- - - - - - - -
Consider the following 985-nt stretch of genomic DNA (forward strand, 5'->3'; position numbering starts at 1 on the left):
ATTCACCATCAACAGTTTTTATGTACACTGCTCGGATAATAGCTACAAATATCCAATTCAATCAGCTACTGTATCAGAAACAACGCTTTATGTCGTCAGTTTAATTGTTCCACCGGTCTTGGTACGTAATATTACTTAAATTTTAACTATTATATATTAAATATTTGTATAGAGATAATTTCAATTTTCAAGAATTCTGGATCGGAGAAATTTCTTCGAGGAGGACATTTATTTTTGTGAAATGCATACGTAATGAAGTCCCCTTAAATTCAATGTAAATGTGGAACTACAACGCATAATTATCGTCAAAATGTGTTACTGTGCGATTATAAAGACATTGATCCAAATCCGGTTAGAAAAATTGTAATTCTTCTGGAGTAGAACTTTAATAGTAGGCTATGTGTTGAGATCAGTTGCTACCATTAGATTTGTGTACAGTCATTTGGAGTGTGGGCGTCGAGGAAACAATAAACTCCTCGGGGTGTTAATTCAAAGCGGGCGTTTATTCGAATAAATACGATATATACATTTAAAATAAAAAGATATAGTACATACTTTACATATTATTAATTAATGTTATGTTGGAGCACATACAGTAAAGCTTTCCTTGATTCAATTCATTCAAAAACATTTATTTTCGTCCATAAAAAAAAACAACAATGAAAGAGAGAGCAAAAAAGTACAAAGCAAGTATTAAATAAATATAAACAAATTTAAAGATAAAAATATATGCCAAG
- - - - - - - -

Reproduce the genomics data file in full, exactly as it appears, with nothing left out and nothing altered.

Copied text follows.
Consider the following 985-nt stretch of genomic DNA (forward strand, 5'->3'; position numbering starts at 1 on the left):
ATTCACCATCAACAGTTTTTATGTACACTGCTCGGATAATAGCTACAAATATCCAATTCAATCAGCTACTGTATCAGAAACAACGCTTTATGTCGTCAGTTTAATTGTTCCACCGGTCTTGGTACGTAATATTACTTAAATTTTAACTATTATATATTAAATATTTGTATAGAGATAATTTCAATTTTCAAGAATTCTGGATCGGAGAAATTTCTTCGAGGAGGACATTTATTTTTGTGAAATGCATACGTAATGAAGTCCCCTTAAATTCAATGTAAATGTGGAACTACAACGCATAATTATCGTCAAAATGTGTTACTGTGCGATTATAAAGACATTGATCCAAATCCGGTTAGAAAAATTGTAATTCTTCTGGAGTAGAACTTTAATAGTAGGCTATGTGTTGAGATCAGTTGCTACCATTAGATTTGTGTACAGTCATTTGGAGTGTGGGCGTCGAGGAAACAATAAACTCCTCGGGGTGTTAATTCAAAGCGGGCGTTTATTCGAATAAATACGATATATACATTTAAAATAAAAAGATATAGTACATACTTTACATATTATTAATTAATGTTATGTTGGAGCACATACAGTAAAGCTTTCCTTGATTCAATTCATTCAAAAACATTTATTTTCGTCCATAAAAAAAAACAACAATGAAAGAGAGAGCAAAAAAGTACAAAGCAAGTATTAAATAAATATAAACAAATTTAAAGATAAAAATATATGCCAAG